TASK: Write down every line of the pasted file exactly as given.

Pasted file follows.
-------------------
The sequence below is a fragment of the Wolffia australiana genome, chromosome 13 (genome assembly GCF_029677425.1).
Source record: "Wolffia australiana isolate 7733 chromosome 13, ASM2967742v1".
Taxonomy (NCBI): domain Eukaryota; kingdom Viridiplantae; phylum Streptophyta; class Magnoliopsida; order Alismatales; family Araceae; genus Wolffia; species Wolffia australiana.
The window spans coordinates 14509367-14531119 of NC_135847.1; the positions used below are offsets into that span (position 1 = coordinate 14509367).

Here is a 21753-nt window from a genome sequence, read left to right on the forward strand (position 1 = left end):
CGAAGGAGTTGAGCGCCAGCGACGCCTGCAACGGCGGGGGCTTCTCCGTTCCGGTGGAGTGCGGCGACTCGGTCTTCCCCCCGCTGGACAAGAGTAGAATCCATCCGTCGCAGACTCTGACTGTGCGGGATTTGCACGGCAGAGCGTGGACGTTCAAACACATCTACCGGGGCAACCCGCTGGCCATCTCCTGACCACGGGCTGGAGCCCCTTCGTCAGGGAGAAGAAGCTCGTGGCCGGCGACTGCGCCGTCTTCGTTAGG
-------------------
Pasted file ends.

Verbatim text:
The sequence below is a fragment of the Wolffia australiana genome, chromosome 13 (genome assembly GCF_029677425.1).
Source record: "Wolffia australiana isolate 7733 chromosome 13, ASM2967742v1".
Taxonomy (NCBI): domain Eukaryota; kingdom Viridiplantae; phylum Streptophyta; class Magnoliopsida; order Alismatales; family Araceae; genus Wolffia; species Wolffia australiana.
The window spans coordinates 14509367-14531119 of NC_135847.1; the positions used below are offsets into that span (position 1 = coordinate 14509367).

Here is a 21753-nt window from a genome sequence, read left to right on the forward strand (position 1 = left end):
CGAAGGAGTTGAGCGCCAGCGACGCCTGCAACGGCGGGGGCTTCTCCGTTCCGGTGGAGTGCGGCGACTCGGTCTTCCCCCCGCTGGACAAGAGTAGAATCCATCCGTCGCAGACTCTGACTGTGCGGGATTTGCACGGCAGAGCGTGGACGTTCAAACACATCTACCGGGGCAACCCGCTGGCCATCTCCTGACCACGGGCTGGAGCCCCTTCGTCAGGGAGAAGAAGCTCGTGGCCGGCGACTGCGCCGTCTTCGTTAGG